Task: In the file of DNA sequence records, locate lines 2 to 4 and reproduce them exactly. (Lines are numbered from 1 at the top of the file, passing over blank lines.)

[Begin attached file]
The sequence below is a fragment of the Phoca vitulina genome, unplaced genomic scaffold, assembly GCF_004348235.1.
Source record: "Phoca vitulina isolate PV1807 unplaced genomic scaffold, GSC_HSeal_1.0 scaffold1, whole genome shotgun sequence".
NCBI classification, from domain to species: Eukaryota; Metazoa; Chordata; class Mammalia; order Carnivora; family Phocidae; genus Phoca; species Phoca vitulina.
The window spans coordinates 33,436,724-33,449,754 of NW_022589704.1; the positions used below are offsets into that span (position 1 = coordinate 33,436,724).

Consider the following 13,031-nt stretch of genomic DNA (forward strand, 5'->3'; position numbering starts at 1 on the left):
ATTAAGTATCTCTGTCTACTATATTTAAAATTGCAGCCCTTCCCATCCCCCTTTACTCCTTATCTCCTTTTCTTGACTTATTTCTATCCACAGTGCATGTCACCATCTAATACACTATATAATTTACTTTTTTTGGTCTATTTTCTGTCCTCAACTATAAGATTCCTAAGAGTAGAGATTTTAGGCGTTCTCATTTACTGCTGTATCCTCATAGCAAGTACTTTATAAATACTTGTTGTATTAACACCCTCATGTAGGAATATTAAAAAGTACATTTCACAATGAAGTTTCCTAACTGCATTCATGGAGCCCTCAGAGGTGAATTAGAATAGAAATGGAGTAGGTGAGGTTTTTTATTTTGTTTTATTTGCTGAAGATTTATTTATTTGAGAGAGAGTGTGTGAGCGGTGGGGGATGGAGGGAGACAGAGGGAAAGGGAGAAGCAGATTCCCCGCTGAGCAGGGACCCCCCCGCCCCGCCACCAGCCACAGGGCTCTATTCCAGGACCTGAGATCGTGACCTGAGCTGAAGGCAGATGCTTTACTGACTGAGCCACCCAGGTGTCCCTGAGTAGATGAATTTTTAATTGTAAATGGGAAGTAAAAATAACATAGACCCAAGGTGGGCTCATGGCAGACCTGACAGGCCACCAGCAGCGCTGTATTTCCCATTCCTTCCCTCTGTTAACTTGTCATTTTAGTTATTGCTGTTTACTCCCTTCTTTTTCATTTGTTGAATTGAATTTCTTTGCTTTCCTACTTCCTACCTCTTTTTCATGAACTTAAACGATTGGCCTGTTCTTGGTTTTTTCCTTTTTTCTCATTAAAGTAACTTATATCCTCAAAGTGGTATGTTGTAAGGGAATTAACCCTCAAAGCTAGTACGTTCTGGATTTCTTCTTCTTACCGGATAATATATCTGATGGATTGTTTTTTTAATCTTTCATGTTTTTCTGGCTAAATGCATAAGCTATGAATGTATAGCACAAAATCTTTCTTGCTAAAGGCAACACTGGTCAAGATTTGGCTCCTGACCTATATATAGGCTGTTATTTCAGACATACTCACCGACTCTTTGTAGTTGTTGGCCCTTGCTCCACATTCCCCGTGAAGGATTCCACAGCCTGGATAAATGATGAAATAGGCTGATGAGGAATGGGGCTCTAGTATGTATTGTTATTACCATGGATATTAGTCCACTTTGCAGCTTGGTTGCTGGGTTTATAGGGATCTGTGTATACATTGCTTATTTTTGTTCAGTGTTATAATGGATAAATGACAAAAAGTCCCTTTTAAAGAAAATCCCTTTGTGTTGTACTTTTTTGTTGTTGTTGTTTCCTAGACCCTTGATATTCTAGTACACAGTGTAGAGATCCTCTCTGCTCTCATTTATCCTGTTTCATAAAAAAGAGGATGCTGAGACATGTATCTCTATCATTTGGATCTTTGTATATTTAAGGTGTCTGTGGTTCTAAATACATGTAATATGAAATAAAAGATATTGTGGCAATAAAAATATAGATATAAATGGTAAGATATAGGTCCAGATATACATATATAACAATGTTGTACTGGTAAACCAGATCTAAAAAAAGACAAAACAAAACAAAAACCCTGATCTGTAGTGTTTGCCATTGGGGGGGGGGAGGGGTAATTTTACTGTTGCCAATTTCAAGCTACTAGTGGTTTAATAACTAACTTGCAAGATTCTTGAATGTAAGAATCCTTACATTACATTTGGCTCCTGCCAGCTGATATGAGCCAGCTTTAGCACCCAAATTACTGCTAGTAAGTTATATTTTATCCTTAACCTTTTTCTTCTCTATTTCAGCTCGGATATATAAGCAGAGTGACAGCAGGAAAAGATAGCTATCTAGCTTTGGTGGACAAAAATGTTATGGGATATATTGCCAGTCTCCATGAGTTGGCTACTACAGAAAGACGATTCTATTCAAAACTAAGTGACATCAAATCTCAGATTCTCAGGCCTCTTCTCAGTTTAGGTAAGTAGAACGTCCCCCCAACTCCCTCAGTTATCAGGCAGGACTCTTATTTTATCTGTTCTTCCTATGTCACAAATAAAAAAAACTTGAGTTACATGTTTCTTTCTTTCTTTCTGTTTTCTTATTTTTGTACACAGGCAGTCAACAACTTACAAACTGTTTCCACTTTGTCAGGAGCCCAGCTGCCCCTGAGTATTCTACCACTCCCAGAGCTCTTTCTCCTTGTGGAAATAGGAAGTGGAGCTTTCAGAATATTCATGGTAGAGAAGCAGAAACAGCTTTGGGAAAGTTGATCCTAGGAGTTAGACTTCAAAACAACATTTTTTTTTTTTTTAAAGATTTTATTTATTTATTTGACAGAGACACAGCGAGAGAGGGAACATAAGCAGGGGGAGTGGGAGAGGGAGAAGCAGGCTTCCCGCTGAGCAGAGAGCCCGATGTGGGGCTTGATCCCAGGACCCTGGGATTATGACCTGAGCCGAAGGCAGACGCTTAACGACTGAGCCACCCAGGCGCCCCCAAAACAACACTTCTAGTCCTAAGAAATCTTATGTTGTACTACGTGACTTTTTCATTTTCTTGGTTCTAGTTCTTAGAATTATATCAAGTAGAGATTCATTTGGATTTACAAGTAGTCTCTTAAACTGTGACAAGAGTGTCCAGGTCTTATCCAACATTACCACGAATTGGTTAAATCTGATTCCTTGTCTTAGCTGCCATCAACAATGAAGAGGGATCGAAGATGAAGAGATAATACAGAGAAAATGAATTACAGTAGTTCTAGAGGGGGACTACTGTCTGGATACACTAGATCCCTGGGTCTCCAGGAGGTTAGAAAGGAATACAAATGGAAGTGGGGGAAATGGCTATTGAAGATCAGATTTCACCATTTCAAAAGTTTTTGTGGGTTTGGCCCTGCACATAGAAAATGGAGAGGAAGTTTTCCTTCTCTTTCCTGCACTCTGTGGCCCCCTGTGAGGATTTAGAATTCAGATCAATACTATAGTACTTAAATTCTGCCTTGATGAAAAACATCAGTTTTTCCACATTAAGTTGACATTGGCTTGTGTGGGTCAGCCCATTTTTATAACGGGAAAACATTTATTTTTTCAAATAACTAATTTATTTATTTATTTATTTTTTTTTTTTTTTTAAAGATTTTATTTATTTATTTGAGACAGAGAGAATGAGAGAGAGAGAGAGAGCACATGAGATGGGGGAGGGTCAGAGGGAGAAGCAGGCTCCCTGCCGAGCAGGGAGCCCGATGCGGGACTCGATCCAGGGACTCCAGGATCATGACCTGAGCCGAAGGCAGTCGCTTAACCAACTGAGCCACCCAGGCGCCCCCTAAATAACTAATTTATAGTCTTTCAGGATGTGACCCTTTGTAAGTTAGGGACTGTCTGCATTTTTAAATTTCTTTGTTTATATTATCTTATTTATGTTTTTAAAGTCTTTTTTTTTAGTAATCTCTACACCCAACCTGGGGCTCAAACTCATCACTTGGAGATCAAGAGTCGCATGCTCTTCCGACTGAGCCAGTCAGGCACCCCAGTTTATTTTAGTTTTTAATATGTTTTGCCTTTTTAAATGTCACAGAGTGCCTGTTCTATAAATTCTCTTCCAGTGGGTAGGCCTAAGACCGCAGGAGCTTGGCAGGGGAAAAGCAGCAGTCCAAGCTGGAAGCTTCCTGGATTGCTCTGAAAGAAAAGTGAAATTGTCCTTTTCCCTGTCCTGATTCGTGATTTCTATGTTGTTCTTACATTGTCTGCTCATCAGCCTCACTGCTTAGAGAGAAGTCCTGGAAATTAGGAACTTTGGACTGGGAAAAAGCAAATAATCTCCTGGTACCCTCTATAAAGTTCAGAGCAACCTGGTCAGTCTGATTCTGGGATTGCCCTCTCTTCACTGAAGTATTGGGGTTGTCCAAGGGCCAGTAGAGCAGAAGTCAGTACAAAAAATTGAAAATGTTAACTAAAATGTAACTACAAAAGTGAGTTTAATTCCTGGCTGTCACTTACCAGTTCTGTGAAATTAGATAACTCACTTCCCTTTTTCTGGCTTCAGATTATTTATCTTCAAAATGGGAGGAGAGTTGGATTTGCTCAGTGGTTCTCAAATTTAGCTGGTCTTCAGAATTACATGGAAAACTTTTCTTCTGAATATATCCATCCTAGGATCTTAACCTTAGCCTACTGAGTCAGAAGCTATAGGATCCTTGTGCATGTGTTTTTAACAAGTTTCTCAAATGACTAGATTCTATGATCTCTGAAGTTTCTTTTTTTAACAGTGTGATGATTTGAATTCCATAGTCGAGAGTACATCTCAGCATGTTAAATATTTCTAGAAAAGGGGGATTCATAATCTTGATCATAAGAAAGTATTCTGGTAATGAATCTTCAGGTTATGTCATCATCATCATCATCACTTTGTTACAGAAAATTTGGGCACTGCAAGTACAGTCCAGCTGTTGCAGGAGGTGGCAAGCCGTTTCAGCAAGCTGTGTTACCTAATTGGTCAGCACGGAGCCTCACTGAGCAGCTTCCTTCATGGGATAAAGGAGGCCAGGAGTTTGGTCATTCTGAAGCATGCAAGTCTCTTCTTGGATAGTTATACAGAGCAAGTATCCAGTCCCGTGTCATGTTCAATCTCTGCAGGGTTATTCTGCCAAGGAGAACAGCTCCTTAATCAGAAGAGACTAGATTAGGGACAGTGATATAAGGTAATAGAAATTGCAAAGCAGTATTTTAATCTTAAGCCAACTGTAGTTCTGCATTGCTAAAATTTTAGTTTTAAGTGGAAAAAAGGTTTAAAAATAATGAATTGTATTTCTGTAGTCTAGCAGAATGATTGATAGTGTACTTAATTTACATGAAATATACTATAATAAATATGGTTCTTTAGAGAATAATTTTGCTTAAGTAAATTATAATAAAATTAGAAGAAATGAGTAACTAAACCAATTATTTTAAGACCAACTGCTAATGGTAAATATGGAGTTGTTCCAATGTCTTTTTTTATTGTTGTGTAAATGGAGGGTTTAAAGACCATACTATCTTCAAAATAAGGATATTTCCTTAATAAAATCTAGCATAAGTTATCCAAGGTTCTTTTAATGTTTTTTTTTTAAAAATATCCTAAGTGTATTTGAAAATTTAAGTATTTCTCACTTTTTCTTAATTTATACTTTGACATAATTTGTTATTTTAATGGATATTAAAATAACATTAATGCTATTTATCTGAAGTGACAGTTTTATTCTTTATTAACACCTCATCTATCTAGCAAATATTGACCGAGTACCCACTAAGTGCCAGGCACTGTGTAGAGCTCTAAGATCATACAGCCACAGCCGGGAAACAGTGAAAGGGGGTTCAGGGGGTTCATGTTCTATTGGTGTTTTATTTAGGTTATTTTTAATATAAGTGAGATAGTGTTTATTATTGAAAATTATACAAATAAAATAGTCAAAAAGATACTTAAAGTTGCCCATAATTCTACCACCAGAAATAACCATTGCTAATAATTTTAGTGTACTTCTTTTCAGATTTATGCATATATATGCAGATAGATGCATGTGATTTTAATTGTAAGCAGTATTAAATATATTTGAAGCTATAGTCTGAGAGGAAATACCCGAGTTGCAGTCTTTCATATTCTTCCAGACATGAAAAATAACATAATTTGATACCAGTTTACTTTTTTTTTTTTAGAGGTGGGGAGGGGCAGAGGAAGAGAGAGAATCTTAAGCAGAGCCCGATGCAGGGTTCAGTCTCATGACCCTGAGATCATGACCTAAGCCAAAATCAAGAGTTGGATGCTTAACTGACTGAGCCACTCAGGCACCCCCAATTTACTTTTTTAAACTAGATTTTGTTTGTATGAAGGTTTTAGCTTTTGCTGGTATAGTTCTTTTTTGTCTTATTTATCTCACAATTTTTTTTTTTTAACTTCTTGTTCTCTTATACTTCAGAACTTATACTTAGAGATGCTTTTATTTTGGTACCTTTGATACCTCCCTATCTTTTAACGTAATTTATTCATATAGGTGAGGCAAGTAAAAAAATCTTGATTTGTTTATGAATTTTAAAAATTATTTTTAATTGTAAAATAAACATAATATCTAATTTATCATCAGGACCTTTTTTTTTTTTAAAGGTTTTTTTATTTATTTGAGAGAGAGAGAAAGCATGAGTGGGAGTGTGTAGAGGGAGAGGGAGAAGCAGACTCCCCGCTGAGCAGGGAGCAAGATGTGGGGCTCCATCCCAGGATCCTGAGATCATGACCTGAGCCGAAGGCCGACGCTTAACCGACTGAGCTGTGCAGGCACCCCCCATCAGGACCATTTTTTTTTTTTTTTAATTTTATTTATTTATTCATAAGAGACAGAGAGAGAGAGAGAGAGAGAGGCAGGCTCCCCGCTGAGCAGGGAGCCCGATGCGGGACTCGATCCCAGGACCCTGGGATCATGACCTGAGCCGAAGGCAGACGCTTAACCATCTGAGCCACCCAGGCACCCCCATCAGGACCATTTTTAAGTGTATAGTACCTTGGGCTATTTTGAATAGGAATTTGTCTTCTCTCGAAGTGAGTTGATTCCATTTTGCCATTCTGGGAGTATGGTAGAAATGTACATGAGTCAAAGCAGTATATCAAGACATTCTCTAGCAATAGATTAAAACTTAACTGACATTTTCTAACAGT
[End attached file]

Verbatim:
Source record: "Phoca vitulina isolate PV1807 unplaced genomic scaffold, GSC_HSeal_1.0 scaffold1, whole genome shotgun sequence".
NCBI classification, from domain to species: Eukaryota; Metazoa; Chordata; class Mammalia; order Carnivora; family Phocidae; genus Phoca; species Phoca vitulina.
The window spans coordinates 33,436,724-33,449,754 of NW_022589704.1; the positions used below are offsets into that span (position 1 = coordinate 33,436,724).